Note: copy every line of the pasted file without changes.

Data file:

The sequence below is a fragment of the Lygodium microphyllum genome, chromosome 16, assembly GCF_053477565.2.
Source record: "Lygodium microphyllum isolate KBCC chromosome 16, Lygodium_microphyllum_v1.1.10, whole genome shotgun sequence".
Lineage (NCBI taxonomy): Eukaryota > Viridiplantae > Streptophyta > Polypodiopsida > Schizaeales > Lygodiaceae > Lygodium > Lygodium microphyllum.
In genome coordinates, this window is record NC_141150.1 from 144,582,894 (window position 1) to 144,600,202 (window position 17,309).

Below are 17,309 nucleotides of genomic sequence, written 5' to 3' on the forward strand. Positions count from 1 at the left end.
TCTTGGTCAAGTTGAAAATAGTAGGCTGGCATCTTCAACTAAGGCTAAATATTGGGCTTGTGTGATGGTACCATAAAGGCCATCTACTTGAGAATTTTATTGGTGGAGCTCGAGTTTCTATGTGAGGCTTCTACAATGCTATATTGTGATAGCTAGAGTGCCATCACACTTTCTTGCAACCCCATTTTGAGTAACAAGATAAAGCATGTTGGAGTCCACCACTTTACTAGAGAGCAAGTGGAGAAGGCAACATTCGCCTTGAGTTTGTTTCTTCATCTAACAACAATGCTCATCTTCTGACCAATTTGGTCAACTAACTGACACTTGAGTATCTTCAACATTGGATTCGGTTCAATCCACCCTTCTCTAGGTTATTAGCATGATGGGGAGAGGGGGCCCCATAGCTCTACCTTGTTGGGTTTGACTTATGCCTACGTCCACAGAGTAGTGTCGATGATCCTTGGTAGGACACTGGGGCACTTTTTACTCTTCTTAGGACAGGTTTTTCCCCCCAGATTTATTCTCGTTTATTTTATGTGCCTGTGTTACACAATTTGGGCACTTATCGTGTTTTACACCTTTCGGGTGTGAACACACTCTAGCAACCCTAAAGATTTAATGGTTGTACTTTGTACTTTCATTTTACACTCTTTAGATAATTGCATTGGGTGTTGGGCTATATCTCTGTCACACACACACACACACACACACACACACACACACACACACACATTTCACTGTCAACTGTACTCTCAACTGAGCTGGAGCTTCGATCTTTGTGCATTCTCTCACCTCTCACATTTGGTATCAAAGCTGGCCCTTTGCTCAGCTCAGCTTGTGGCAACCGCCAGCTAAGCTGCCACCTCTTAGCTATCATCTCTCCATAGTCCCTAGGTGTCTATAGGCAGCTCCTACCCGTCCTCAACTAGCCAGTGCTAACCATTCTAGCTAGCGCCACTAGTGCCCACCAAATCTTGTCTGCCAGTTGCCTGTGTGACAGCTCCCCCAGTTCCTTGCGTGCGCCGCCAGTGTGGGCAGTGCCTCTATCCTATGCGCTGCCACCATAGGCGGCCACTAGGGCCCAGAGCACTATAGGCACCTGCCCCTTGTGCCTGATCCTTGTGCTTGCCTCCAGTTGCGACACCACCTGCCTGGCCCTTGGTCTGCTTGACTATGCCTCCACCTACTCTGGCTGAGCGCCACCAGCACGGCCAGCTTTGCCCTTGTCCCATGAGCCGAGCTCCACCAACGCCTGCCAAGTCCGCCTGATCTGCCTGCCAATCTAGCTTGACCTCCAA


The sequence below is a fragment of the Lygodium microphyllum genome, chromosome 16, assembly GCF_053477565.2.
Source record: "Lygodium microphyllum isolate KBCC chromosome 16, Lygodium_microphyllum_v1.1.10, whole genome shotgun sequence".
Lineage (NCBI taxonomy): Eukaryota > Viridiplantae > Streptophyta > Polypodiopsida > Schizaeales > Lygodiaceae > Lygodium > Lygodium microphyllum.
In genome coordinates, this window is record NC_141150.1 from 144,582,894 (window position 1) to 144,600,202 (window position 17,309).

Below are 17,309 nucleotides of genomic sequence, written 5' to 3' on the forward strand. Positions count from 1 at the left end.
TCTTGGTCAAGTTGAAAATAGTAGGCTGGCATCTTCAACTAAGGCTAAATATTGGGCTTGTGTGATGGTACCATAAAGGCCATCTACTTGAGAATTTTATTGGTGGAGCTCGAGTTTCTATGTGAGGCTTCTACAATGCTATATTGTGATAGCTAGAGTGCCATCACACTTTCTTGCAACCCCATTTTGAGTAACAAGATAAAGCATGTTGGAGTCCACCACTTTACTAGAGAGCAAGTGGAGAAGGCAACATTCGCCTTGAGTTTGTTTCTTCATCTAACAACAATGCTCATCTTCTGACCAATTTGGTCAACTAACTGACACTTGAGTATCTTCAACATTGGATTCGGTTCAATCCACCCTTCTCTAGGTTATTAGCATGATGGGGAGAGGGGGCCCCATAGCTCTACCTTGTTGGGTTTGACTTATGCCTACGTCCACAGAGTAGTGTCGATGATCCTTGGTAGGACACTGGGGCACTTTTTACTCTTCTTAGGACAGGTTTTTCCCCCCAGATTTATTCTCGTTTATTTTATGTGCCTGTGTTACACAATTTGGGCACTTATCGTGTTTTACACCTTTCGGGTGTGAACACACTCTAGCAACCCTAAAGATTTAATGGTTGTACTTTGTACTTTCATTTTACACTCTTTAGATAATTGCATTGGGTGTTGGGCTATATCTCTGTCACACACACACACACACACACACACACACACACACACACACACATTTCACTGTCAACTGTACTCTCAACTGAGCTGGAGCTTCGATCTTTGTGCATTCTCTCACCTCTCACATTTGGTATCAAAGCTGGCCCTTTGCTCAGCTCAGCTTGTGGCAACCGCCAGCTAAGCTGCCACCTCTTAGCTATCATCTCTCCATAGTCCCTAGGTGTCTATAGGCAGCTCCTACCCGTCCTCAACTAGCCAGTGCTAACCATTCTAGCTAGCGCCACTAGTGCCCACCAAATCTTGTCTGCCAGTTGCCTGTGTGACAGCTCCCCCAGTTCCTTGCGTGCGCCGCCAGTGTGGGCAGTGCCTCTATCCTATGCGCTGCCACCATAGGCGGCCACTAGGGCCCAGAGCACTATAGGCACCTGCCCCTTGTGCCTGATCCTTGTGCTTGCCTCCAGTTGCGACACCACCTGCCTGGCCCTTGGTCTGCTTGACTATGCCTCCACCTACTCTGGCTGAGCGCCACCAGCACGGCCAGCTTTGCCCTTGTCCCATGAGCCGAGCTCCACCAACGCCTGCCAAGTCCGCCTGATCTGCCTGCCAATCTAGCTTGACCTCCAA